I am the Science Editor at The Times. My day job involves phoning experts in their field and distilling their knowledge into 600 words - normally about rather more serious subjects than this. Before my current job, I was a feature writer for Times2 - and I still write freelance features for the Economist Intelligent Life among other magazines.
I was named British Society of Magazine Editors Print Writer of the Year 2015.
I am a bad loser. I am one of those people who know that when you bring out a board game at Christmas, it is not so you can have some pleasant after dinner fun. It is so that you can engage in a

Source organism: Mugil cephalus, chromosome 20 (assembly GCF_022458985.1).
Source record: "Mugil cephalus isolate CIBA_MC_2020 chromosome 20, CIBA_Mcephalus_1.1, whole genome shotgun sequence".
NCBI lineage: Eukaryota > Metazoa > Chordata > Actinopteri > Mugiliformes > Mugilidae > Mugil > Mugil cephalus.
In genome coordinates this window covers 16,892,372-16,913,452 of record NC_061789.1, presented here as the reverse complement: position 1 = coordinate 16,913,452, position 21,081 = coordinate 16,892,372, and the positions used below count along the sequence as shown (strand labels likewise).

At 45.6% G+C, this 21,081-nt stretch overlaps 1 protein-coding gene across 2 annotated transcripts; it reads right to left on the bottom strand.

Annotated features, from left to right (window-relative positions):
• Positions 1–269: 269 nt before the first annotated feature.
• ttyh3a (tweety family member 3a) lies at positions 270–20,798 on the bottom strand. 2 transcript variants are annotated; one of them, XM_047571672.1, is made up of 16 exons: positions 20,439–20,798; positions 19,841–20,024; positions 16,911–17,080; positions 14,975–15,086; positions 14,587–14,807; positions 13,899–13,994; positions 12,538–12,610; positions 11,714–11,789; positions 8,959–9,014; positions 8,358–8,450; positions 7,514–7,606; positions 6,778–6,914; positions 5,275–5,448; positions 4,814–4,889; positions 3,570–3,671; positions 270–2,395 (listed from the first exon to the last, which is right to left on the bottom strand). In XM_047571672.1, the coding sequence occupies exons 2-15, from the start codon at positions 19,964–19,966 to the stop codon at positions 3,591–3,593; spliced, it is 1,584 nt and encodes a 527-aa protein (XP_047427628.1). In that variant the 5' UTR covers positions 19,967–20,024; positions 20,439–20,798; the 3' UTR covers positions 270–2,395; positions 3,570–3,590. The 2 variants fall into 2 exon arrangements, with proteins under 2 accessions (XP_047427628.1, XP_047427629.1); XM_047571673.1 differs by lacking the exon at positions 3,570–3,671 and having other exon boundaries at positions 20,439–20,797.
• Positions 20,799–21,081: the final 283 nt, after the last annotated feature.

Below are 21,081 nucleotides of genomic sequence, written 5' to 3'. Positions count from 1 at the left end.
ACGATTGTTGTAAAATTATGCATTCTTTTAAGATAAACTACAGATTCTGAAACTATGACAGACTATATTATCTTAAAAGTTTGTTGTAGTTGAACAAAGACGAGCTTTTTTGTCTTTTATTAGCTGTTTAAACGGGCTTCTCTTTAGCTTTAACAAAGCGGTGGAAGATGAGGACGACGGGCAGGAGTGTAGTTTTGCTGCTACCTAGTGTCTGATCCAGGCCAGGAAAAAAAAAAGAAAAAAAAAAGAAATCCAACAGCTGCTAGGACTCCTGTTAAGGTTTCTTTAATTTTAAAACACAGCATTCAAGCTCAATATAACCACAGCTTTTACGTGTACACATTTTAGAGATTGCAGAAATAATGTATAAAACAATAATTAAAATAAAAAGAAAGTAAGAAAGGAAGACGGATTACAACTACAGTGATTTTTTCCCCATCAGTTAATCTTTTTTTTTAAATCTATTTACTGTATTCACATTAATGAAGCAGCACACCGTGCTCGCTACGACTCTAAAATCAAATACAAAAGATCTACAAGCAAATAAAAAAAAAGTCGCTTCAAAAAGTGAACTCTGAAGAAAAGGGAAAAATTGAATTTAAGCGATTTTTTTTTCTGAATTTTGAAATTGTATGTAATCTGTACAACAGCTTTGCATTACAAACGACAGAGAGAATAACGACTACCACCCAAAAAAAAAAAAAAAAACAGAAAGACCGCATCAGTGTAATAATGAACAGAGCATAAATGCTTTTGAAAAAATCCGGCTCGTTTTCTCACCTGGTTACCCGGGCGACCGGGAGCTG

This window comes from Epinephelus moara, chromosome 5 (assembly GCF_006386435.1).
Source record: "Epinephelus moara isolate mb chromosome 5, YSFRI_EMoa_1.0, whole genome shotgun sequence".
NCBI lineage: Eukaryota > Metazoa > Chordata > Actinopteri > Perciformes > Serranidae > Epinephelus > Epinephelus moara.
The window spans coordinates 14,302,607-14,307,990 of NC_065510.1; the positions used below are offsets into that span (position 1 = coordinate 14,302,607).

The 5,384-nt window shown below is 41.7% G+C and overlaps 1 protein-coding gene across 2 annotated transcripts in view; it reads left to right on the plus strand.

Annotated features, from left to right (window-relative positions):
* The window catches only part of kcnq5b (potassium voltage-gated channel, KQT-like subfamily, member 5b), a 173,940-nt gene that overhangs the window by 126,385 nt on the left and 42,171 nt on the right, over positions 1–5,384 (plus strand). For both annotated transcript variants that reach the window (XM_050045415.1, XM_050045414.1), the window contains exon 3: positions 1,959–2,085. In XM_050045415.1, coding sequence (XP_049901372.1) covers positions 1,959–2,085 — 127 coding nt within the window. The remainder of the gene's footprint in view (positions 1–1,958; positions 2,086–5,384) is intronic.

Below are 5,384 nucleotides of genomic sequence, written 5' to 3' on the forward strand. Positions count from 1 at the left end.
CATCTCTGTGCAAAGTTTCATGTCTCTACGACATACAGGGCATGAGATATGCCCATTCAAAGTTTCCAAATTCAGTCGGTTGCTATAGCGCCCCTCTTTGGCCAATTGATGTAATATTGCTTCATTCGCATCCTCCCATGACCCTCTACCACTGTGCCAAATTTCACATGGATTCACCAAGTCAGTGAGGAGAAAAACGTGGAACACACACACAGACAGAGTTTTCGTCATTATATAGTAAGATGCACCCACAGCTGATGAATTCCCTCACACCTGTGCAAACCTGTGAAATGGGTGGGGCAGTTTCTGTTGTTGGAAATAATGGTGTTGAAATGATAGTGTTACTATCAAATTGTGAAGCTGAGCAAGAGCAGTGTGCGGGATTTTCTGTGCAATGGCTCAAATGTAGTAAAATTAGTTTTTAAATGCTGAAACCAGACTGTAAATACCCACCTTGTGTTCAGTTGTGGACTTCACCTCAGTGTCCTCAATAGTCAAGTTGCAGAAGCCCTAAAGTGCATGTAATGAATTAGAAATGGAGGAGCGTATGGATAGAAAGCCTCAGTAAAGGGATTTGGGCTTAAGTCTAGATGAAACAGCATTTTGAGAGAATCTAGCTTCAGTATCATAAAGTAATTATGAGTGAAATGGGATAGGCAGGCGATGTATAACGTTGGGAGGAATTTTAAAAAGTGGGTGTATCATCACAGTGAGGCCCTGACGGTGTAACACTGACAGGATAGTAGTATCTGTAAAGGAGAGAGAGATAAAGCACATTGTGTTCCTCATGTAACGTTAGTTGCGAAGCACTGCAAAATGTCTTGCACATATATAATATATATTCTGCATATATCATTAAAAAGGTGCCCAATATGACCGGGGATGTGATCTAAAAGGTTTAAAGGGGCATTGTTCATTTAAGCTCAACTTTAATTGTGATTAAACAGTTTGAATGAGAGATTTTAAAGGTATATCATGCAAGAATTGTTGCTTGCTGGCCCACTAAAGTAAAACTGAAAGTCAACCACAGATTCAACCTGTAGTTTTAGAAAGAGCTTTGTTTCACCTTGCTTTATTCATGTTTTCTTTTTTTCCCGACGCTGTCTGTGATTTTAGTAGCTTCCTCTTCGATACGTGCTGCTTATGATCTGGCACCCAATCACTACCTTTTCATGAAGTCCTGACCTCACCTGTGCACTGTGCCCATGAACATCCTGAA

protracted struggle that will act as a proxy conflict for long-simmering family feuds - and will ultimately end only with the creation of more feuds or, at best, the upending of the board by a belligerent uncle.
My wife has stopped playing Scrabble with me because, she claims, I am too competitive, and have learnt all the two letter words. She also argues, like losing Scrabble players the world over, that it is against the spirit of the game to use words despite not knowing their meaning. To which I reply - such accusations are terrible qi.